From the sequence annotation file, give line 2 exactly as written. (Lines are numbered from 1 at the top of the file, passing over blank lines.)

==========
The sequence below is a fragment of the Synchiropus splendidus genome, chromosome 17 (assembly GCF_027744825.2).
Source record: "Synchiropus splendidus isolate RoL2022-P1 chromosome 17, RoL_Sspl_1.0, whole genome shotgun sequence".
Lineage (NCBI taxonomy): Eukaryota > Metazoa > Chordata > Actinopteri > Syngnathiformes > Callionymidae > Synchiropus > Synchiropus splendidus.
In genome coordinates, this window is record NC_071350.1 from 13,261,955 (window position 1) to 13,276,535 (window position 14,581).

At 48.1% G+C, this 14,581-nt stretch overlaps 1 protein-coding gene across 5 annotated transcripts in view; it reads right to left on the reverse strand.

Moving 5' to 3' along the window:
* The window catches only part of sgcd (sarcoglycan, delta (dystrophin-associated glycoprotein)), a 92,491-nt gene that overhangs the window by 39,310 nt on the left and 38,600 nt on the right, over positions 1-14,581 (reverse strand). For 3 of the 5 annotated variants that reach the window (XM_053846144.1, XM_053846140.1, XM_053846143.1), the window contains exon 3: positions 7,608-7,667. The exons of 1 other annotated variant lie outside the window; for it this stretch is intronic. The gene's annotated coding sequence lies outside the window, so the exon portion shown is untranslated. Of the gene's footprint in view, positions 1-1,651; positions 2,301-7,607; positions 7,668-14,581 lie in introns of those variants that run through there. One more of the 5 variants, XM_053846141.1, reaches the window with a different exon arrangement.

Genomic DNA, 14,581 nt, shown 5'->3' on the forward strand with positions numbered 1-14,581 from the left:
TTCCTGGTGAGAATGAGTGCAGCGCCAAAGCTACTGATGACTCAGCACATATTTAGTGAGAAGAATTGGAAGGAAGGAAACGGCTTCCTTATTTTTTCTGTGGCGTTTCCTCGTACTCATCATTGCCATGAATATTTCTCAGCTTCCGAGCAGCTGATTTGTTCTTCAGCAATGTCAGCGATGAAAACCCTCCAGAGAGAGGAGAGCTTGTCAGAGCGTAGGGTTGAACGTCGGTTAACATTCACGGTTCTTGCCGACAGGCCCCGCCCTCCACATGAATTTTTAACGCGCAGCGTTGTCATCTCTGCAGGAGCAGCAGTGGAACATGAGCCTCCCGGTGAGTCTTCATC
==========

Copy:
Source record: "Synchiropus splendidus isolate RoL2022-P1 chromosome 17, RoL_Sspl_1.0, whole genome shotgun sequence".